|9||Pleased - Because she was very beautiful, therefore he supposed she would be acceptable to the king; and by the Divine power, which moveth the hearts of men which way he pleaseth.|
|10||Shew it - Lest the knowledge hereof should either make her contemptible, or bring some inconvenience to the whole nation; but there was also an hand of God in causing this to be concealed, for the better accomplishment of that which he designed, though Mordecai was ignorant of it.|
|13||Desired - For ornament, or by way of attendance. And it should be observed, that every one whom the king took to his bed, was his wife of a lower rank, as Hagar was Abraham's, so that it would have been no sin or dishonour to Esther, though she had not been made queen.|
|19||Sat - By office, as one of the king's guards or ministers; being advanced to this place by Esther's favour.|
Haman offended at Mordecai, resolves to destroy all the Jews, ver. 1 - 6. He obtains an order from the king, to have them all slain on one day, ver. 7 - 11. This order is sent throughout the kingdom, ver. 12 - 15.
|1||Agagite - An Amalekite of the royal seed of that nation, whose kings were successively called Agag. All the princes - Gave him the first place and seat, which was next to the king.|
|2||But, &c. - Probably the worship required was not only civil, but Divine: which as the kings of Persia arrogated to themselves, so they did sometimes impart this honour to some of their chief favourites, that they should be adored in like manner. And that it was so here, seems more than probable, because it was superfluous, to give an express command to all the kings servants, to pay a civil respect to so great a prince, which of course they used, and therefore a Divine honour must be here intended. And that a Jew should deny this honour, is not strange, seeing the wise Grecians did positively refuse to give this honour to the kings of Persia themselves, even when they were to make their addresses to them: and one Timocrates was put to death by the Athenians for worshipping Darius in that manner.|
|4||To see - What the event of it would be. For, &c. - And therefore did not deny this reverence out of pride, but merely out of conscience.|
|6||Scorn - He thought that vengeance was unsuitable to his quality. Destroy - Which he attempted, from that implacable hatred which, as an Amalekite, he had against them; from his rage against Mordecai; and from Mordecai's reason of this contempt, because he was a Jew, which as he truly judged, extended itself to all the Jews, and would equally engage them all in the same neglect. And doubtless Haman included those who were returned to their own land: for that was now a province of his kingdom.|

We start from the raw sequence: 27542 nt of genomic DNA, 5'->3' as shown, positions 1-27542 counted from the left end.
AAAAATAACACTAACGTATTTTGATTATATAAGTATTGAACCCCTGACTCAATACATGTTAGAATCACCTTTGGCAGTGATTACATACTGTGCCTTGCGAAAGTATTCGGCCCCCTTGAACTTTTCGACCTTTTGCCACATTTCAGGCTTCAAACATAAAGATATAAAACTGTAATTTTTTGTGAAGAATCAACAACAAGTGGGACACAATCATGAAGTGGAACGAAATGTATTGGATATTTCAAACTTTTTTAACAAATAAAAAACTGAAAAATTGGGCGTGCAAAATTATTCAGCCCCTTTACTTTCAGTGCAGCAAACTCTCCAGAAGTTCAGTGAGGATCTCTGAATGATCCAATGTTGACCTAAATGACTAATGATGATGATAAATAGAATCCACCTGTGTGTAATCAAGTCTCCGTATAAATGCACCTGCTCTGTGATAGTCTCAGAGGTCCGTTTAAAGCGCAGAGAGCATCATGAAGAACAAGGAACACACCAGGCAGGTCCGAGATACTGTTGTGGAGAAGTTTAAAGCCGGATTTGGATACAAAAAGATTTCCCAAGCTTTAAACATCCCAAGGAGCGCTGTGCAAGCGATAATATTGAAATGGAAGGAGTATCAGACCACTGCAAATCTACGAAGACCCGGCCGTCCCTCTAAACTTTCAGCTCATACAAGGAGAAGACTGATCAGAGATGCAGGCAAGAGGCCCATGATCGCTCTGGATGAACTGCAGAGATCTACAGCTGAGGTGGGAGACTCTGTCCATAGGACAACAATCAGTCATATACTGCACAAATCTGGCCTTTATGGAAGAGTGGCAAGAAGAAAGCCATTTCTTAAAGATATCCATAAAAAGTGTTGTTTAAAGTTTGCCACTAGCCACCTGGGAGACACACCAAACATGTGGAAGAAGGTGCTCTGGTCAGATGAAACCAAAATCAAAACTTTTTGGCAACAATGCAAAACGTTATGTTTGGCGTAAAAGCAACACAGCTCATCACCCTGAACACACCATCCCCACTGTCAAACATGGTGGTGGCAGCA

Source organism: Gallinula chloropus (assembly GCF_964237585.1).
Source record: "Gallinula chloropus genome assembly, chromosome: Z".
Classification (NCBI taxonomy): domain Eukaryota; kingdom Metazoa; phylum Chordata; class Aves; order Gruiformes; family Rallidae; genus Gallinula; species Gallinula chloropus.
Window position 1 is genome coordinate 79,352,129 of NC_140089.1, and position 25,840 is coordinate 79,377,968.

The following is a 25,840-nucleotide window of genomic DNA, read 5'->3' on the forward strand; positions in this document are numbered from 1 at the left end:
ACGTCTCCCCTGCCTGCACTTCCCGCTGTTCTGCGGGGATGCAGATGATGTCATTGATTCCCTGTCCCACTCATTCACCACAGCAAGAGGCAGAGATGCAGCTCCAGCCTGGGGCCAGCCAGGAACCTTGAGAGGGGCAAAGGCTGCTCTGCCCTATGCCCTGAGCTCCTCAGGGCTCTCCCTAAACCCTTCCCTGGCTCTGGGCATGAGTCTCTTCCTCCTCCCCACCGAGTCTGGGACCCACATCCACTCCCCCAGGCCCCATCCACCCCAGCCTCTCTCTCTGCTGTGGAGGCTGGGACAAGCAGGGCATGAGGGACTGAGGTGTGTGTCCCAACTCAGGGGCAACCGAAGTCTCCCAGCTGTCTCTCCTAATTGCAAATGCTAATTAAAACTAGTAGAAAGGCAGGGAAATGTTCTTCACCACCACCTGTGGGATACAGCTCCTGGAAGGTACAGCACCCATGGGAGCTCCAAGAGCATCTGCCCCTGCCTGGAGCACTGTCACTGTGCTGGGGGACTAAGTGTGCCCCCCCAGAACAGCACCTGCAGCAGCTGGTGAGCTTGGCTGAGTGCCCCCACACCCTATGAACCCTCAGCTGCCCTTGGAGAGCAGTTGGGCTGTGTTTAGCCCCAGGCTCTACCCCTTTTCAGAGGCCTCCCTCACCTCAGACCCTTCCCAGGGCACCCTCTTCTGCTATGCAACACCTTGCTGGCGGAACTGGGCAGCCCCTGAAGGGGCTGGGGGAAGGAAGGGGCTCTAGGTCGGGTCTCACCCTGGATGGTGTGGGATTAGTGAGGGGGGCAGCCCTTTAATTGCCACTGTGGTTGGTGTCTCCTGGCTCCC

|7||They cast - The diviners cast lots, according to the custom of those people, what day, and what month would be most lucky, not for his success with the king (of which he made no doubt) but for the most effectual extirpation of the Jews. Wherein appears likewise both his implacable malice, and unwearied diligence in seeking vengeance of them with so much trouble to himself; and God's singular providence in disposing the lot to that time, that the Jews might have space to get the decree reversed.|
|11||The silver - Keep it to thy own use; I accept the offer for the deed.|
|15||The city - Not only the Jews, but a great number of the citizens, either because they were related to them, or engaged with them in worldly concerns; or out of humanity and compassion toward so vast a number of innocent people, appointed as sheep for the slaughter.|
The Jews fast and mourn, ver. 1 - 3. Esther is informed of the design, ver. 4 - 9, Mordecai presses her to intercede with the king, ver. 10 - 14. She desires all the Jews to keep a solemn fast, ver. 15 - 19.
|1||Cry - To express his deep sense of the mischief coming upon his people. It was bravely done, thus publickly to espouse a just cause though it seemed to be a desperate one.|